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Quantum of Solace - Marc Forster interview

Marc Forster directs Quantum of Solace

Interview by Rob Carnevale

MARC Forster talks about stepping into the spotlight as the director of the 22nd James Bond film Quantum of Solace, why he had to think long and hard about jumping on board and why he wanted to push 007 into darker territory.

He also discusses his prior knowledge of James Bond, his likes and dislikes, why he likes jumping from genre to genre with each film and what directing a Bond film could do for his own career.

Q. How is it having the focus on you with this latest Bond film?
Marc Forster: I guess last time the attention was on Daniel [Craig] and whether he was going to succeed as the next Bond or not. And I guess now, he’s proven himself. But they have chosen a director who isn’t necessarily an action director, so I guess that puts the pressure on me [laughs].

Q. Did you feel any pressure going into it?
Marc Forster: Oh yeah. One of the hesitations I had was because Casino Royale was the most successful Bond and the expectations were huge. I felt that to live for a year and a half under that kind of pressure and have everyone looking under the microscope as to what kind of decisions I would be making wouldn’t necessarily be joyful. It’s not as if I’d be waking up in the morning and saying: “Great!” So, it was a little tricky.

Q. But this is also a risky Bond in the sense that it’s not only following the most successful 007 adventure of all time, but you have to continue taking it forward and trying new things without alienating the fans…
Marc Forster: Absolutely…

Q. And in doing so, you’ve added some nice touches, or omissions, such as the fact that Bond doesn’t get to sleep with the main Bond girl this time…
Marc Forster: Yes, that was something I wanted to do… to create that mirror image between Bond and the girl.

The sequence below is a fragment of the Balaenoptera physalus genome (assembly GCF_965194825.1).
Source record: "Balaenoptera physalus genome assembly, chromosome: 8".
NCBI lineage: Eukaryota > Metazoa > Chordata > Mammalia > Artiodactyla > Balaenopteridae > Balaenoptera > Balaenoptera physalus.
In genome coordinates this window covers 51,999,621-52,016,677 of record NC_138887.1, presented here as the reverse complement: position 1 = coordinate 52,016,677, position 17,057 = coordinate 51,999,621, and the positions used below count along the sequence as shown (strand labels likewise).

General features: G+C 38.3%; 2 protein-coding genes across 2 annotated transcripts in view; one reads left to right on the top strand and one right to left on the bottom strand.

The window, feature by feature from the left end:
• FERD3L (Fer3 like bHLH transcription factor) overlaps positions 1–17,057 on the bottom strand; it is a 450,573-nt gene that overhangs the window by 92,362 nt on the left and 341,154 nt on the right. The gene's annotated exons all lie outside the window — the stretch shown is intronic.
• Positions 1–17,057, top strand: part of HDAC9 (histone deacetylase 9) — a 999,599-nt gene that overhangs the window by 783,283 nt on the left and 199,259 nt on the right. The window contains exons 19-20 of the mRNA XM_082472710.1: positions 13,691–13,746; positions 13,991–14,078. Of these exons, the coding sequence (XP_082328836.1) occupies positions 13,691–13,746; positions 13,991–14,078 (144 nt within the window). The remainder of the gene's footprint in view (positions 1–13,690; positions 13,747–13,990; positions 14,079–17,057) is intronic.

Q. And he doesn’t get to say “the name’s Bond, James Bond…”
Marc Forster: I did shoot that. But we cut it out because the scene didn’t work. It was the only scene in the movie I cut, actually. I hope they put it on the DVD. I haven’t discussed it with them yet. But I think it would be a good idea.

Q. How far creatively were you allowed to go with Quantum of Solace?
Marc Forster: I must say that creatively it was really, really satisfying. At first, when I met the producers I thought they were going to hand me over the Bond bible of things I had to include in a Bond film. But it wasn’t like that at all. They gave me a lot of freedom and said: “Look, whatever you like or don’t like, just create the film you want to make.”

Q. And did you work closely with Daniel Craig?
Marc Forster: Very closely. He was one of the reasons why I finally said yes, because he was just inspiring. We collaborated very closely on the character and the script. We were both trying to create something that we both felt was the right way to go. We both come from independent cinema, so share similar sensibilities. I felt this always had to be a character-driven action adventure film and tried to focus on Bond at all times.

Q. You really push Bond to new lengths. But I imagine there was a danger that in becoming quite such a killing machine, he could also become unsympathetic?
Marc Forster: I wanted to go into that territory and wanted to push him slightly in that direction. I didn’t want to glorify him or anything. It’s important that there’s this sort of dark side to him that’s slightly unsympathetic. It used to be more during the Cold War where there were very clear villains and good guys. But now it’s much more overlapping between the villains and the good guys. In one sense, one of the questions for me was whether, for these secret service agents, their goal today is really to make sure their country is safe, or are they here to serve the interests of a few? I find that very interesting, especially with what’s going on in America with all the CIA and Guantanamo.

I also think it’s interesting to set Bond itself inside a structure that has a bit of realism. It’s not so much a political film but if you make the landscape and surroundings realistic, then it makes his character more believable. He’s more human. It wouldn’t work so well if Daniel were to play the character so realistic but would still have an invisible car. It would clash. So, I think the more realistic surroundings work better for his interpretation of the character.

Q. Would you have been interested in directing a Bond if it was still going the way that Pierce Brosnan was taking it, with invisible cars and such things?
Marc Forster: No, because it’s not so much my sensibility, so it wouldn’t interest me as much.

Q. When did you first become aware of the Bond franchise? And what’s your earliest Bond memory?
Marc Forster: The first Bond I saw in the movie theatre was the Timothy Dalton one, The Living Daylights. And then I saw Licence To Kill. The thing is, I saw it, I liked it but didn’t love it. But before Goldeneye came out, I watched them all to that point and really loved the early ones: Dr No, Goldfinger and On Her Majesty’s Secret Service, the one with George Lazenby. I just love that movie. I think it’s so interesting. I was also drawn to From Russia With Love. So, when I did this one I felt that I wanted to create a bit of a throwback, retro feel as well.